As the end of the year draws near, so does Trump’s first year as president. At his inauguration back in January, America was torn on their feelings for Trump. Some called for giving him a chance. Others called for his immediate impeachment. Others loved it. However, in the newest Washington Post-ABC News poll, it’s been revealed his disapproval rating has continued to spiral into a fiery crash of death and destruction.
In the poll, they found 59 percent of those polled disapprove of his handling of the presidency, with only 37 percent approving. When broken down they found 50 percent of those disapproving had strong feelings on their stance.
Even more interesting, they found that 17 percent of Republicans polled disapprove of the way Trump is handling things. Back in April, only 10 percent of Republicans disapproved of Trump. That’s a seven-point increase. The sharpest increase during that time was from April to July, when Republican disapproval shot up five points.
When further broken down by racial demographics, it was found that among white people it was about split with 46 percent approving of Trump’s job performance and 50 percent disapproving. However, 87 percent of African Americans polled disapproved of the job Trump was doing with 85 percent strongly disapproving.
Additionally, when tracked over time, the poll revealed Trump’s approval rating dropped sharply with African Americans between July and November. That can be attributed to Trump’s response to the Charlottesville, Virginia white supremacist rally, in which he refused to outright blame white supremacists for the violence.
When asked about their confidence in the president to “make the right decisions for the country’s future” 65 percent of those polled felt less confident with 46 percent having no confidence whatsoever in the president.
When asked whether the president had accomplished much during the nine months of his presidency, the results were hilarious. They found 65 percent of all adults polled felt he accomplished little/nothing, with 43 percent of those feeling he had accomplished little or nothing as compared to the 22 percent who felt he had not accomplished “very much.” With 35 percent of all adults polled feeling he had accomplished a great deal/good amount, only 12 percent felt he had accomplished a great deal. Seventy-three percent of Republicans felt he accomplished a great deal/good amount, with the majority feeling he had accomplished a good amount, as compared to 28 percent feeling he had accomplished a great deal.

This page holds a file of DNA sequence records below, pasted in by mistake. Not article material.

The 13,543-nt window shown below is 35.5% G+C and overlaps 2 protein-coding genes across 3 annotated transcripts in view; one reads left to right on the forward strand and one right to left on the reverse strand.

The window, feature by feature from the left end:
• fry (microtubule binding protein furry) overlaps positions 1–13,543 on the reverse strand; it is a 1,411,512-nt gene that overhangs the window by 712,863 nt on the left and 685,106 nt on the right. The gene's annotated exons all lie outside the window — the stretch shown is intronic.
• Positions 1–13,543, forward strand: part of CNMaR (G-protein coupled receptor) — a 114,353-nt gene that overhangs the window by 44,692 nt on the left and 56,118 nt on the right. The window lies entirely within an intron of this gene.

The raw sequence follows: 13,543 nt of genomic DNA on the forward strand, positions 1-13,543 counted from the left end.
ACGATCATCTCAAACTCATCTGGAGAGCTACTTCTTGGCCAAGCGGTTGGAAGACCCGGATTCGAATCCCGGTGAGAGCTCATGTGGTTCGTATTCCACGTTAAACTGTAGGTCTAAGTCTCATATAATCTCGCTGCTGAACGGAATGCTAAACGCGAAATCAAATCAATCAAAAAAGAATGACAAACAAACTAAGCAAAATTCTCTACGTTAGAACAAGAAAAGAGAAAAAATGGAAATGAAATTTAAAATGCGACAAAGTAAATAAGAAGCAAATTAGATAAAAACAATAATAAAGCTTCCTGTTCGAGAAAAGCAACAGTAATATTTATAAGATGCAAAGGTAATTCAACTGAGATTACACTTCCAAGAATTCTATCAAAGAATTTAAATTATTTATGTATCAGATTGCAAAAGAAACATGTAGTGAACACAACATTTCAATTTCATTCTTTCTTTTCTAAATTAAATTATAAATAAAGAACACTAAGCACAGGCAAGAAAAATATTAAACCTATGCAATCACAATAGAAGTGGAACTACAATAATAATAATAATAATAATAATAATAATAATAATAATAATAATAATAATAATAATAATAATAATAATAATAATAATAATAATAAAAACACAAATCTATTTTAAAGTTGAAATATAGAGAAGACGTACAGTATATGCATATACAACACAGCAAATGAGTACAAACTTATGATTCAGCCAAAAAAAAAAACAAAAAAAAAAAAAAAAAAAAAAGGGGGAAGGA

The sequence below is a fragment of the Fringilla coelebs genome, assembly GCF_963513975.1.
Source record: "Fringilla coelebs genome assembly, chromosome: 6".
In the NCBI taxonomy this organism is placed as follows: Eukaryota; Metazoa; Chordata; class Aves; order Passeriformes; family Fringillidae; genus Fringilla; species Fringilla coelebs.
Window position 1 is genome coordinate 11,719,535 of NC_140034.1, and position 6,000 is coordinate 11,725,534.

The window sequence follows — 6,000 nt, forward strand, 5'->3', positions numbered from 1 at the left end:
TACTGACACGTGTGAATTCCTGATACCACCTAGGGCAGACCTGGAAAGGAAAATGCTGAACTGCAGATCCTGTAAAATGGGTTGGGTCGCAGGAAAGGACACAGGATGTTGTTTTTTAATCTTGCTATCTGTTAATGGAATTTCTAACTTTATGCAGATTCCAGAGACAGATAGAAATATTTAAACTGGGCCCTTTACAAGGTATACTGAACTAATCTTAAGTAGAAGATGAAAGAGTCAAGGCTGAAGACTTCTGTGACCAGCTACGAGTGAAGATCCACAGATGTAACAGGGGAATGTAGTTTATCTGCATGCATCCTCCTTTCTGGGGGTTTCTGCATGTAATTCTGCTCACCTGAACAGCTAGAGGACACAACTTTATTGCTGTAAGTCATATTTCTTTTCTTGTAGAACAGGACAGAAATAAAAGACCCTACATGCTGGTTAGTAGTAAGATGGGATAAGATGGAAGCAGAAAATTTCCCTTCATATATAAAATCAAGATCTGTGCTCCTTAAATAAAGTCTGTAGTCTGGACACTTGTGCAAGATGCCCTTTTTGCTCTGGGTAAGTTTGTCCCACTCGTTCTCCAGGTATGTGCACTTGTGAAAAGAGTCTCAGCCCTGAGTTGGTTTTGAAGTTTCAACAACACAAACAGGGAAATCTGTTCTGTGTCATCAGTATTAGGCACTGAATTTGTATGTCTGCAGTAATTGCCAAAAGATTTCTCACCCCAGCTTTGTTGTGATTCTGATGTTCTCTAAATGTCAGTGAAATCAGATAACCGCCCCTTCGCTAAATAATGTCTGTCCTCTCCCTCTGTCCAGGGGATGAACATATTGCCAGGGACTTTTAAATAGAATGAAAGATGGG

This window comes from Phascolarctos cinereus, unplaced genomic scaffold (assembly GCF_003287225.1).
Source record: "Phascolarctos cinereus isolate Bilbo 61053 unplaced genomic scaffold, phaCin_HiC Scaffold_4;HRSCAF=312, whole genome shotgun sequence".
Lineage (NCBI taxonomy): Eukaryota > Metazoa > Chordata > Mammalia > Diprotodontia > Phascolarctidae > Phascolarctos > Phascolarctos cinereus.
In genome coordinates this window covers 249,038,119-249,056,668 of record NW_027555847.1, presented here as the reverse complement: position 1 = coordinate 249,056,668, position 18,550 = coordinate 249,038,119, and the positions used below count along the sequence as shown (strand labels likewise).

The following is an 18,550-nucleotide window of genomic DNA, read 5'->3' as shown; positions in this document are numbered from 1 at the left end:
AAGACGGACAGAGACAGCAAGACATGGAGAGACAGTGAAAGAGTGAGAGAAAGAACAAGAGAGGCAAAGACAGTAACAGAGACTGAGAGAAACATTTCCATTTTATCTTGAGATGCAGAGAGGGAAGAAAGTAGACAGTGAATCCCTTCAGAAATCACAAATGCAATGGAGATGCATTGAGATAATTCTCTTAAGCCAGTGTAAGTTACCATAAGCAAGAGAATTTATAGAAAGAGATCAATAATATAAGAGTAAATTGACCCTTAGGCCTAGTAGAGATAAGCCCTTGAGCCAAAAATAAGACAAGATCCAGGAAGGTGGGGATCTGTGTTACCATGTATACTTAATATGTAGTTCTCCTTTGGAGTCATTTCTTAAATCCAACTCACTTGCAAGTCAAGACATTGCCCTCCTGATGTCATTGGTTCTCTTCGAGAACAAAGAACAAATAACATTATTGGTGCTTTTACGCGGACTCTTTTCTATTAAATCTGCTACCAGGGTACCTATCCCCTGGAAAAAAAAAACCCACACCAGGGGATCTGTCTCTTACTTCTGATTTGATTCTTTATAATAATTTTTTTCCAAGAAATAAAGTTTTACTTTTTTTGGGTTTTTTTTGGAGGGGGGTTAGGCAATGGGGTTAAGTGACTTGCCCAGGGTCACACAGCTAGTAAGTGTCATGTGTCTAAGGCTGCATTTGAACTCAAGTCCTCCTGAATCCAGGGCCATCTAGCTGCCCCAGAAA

When asked about Trump’s handling of race relations, 70 percent of those polled felt he was doing a not so good/poor job, with 51 percent feeling he was doing a poor job. Eighty-three percent of non-white pollees felt he was doing a not so good/poor job, with 63 percent feeling he was doing a poor job.
When asked how they felt American leadership was viewed in the world, 53 percent of those polled felt it had gotten weaker. What’s truly interesting, however, is when tracked over time, it’s obvious a growing number of Republicans feel American leadership globally has gotten weaker. In July, it sat at 11 percent, with the newest poll showing a five-point increase to 16 percent.
Additionally, a growing number of Republicans believe Trump is not keeping most of his campaign promises. Back in April, only 11 percent of Republicans felt he wasn’t keeping his promises. Now 25 percent of Republicans feel he isn’t keeping his campaign promises.
Worse yet, back in April, 89 percent of Republicans felt he was a strong leader. However, only 79 percent feel that way now.
If you thought it was bad for Trump though, you haven’t seen the results for those polled on Republicans in Congress. When asked about their confidence in Congressional Republicans, they found 76 percent of all adults polled were less confident with 28 percent having no confidence whatsoever.
What’s important, however, is how the Republicans polled feel about the GOP in Congress. It’s not pretty at all. Republicans polled are split on how confident they are in their representatives with a 49-49 percent split.
These findings can be attributed to the fact that Congress has gotten little done, even though they have both houses of Congress and the executive branch. With several failed attempts at repealing and replacing ObamaCare, Republican supporters aren’t happy.
So, what’s the takeaway? The takeaway is that Trump’s approval rating and people’s support and confidence in him are dropping even among his own party. The support among Republicans may still be strong, but if it continues to steadily decline over the next four years, Trump may find himself having to work hard for a second term in office.
Featured image by Mark Wilson via Getty Images.